This week three London boroughs asked for HRA
debt caps to be lifted to let them build homes for middle-income
families squeezed out of the central London housing market.
Hammersmith and Fulham, Kensington and Chelsea and Westminster
City councils want to invest £53 million in a pilot scheme to
provide 300 homes for rents between social and market levels, which
they argue would deliver an annual surplus of £500,000 to the HRA
over 10 years and an asset worth £64 million at the end of that
The proposal aims to deal with specific housing market issues
which are pretty well unique to central London, but the business
case for the proposal, which emphasises the job creation and
economic benefits it would bring, could be adapted to apply much
One important fact about this submission which has been missed by
the housing media, and which may significantly improve its chances
of being taken seriously by the government, is that it forms part
of the three boroughs' submission as one of the four whole-area
Community Budgets pilots - a government initiative which positively
encourages proposals to remove current rules and regulations where
this would allow the design and delivery of better services to
Community Budgets is the name invented by the Coalition government
to distinguish this programme from the previous government's Total
Place initiative which was its progenitor.
The Total Place idea was to look across the multitude of different
public services serving the same area or people for opportunities
where pooling resources or better coordination could lead to better
services, less duplication and cost savings.
Evaluation of the Total Place pilots suggested opportunities for
substantial savings by sharing back-office functions, simplifying
access to services, better targeting and shifting the service focus
from reaction to prevention.
Making these happen would mean better cooperation among public
service partners at local level, but also the removal of unhelpful
government rules and restrictions. Ambitious plans for taking Total
Place forward were cut short by the general election.
At first, the new government's plans for Community budgets were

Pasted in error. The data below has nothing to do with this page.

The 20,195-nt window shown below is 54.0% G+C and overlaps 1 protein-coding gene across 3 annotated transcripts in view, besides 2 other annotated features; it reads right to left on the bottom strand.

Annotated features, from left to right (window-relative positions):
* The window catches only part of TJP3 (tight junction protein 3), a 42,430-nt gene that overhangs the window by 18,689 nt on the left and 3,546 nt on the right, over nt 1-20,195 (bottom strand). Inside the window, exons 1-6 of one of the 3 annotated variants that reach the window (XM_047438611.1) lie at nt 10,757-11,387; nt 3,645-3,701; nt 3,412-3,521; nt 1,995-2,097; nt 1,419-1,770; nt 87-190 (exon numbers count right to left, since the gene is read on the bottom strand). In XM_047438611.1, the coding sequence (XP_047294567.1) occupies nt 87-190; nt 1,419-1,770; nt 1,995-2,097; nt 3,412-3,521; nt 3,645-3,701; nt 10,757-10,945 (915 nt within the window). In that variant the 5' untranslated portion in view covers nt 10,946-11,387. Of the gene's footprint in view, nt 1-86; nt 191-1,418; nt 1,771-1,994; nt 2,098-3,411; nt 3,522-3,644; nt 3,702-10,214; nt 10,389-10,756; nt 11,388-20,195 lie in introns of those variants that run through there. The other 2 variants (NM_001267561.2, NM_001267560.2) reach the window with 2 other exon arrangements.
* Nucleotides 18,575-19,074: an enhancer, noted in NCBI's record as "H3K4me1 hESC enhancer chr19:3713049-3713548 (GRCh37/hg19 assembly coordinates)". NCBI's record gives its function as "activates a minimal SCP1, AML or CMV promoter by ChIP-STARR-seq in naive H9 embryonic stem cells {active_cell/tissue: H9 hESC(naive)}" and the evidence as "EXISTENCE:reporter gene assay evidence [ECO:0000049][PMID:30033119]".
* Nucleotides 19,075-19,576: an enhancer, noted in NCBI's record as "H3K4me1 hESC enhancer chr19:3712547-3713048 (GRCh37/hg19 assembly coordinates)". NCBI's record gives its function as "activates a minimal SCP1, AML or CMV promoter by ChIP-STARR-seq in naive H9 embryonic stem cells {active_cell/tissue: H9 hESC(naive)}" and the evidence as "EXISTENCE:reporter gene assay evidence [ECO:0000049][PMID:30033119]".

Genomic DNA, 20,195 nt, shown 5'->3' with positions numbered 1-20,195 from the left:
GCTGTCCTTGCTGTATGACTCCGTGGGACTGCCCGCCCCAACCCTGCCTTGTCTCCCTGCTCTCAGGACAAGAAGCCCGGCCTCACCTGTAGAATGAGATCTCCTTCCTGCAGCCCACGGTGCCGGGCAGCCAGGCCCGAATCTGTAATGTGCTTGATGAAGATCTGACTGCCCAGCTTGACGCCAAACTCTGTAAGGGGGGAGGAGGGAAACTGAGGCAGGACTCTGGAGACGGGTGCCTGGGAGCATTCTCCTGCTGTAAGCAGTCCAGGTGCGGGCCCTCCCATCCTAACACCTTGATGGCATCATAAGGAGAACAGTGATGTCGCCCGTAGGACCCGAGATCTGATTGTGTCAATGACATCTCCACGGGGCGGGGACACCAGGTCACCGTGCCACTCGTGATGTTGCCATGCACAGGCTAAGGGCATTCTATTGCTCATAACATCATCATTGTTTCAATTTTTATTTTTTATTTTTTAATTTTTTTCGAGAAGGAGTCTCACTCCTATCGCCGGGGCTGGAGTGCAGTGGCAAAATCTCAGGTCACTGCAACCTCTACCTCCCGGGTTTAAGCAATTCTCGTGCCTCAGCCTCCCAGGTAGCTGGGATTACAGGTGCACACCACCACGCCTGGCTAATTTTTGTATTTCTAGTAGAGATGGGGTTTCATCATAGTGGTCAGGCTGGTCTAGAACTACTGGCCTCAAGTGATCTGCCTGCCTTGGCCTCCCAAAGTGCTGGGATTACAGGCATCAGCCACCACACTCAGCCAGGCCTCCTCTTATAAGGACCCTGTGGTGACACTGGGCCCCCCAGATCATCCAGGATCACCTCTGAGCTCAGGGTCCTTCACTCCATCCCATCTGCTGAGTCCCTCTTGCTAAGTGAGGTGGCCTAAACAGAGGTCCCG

limited to initiatives in 16 areas to improve support for
"troubled" families. But in December last year, CLG announced plans
to allow four areas - Greater Manchester, Cheshire West and
Chester, Essex and West London, embracing the three boroughs - to
pilot a much more ambitious whole area approach which would look
for opportunities for improvements across the full spread of public
services in these areas.
The housing plans are one of seven West London proposals submitted
on 31 October. Others include: a jobs passport for school leavers
to give employers information on their skills, aptitudes and
experience; integrating health and social care to allow more people
to stay in their own homes; plans to speed up care proceedings and
extend support for families with complex needs; reducing adult
reoffending, and allowing more local say in national infrastructure
projects - the boroughs argue that they could ensure the planned
HS2 hub in North West London could help deliver 21,000 new homes
and 196,000 jobs.
Launching the submission, Nicholas Botterill, Leader of
Hammersmith & Fulham said, "many people will see these
proposals as plain old common sense, but the fact is that we need
Government to join the party to make much of this work."
Quite so, and since the proposals impinge on more than a few
Government departments it will be particularly interesting to see
which choose to join the party and which are too arrogant or too
short-sighted to give up their traditional "Whitehall knows best"
attitudes. On housing, will CLG be a party-goer or a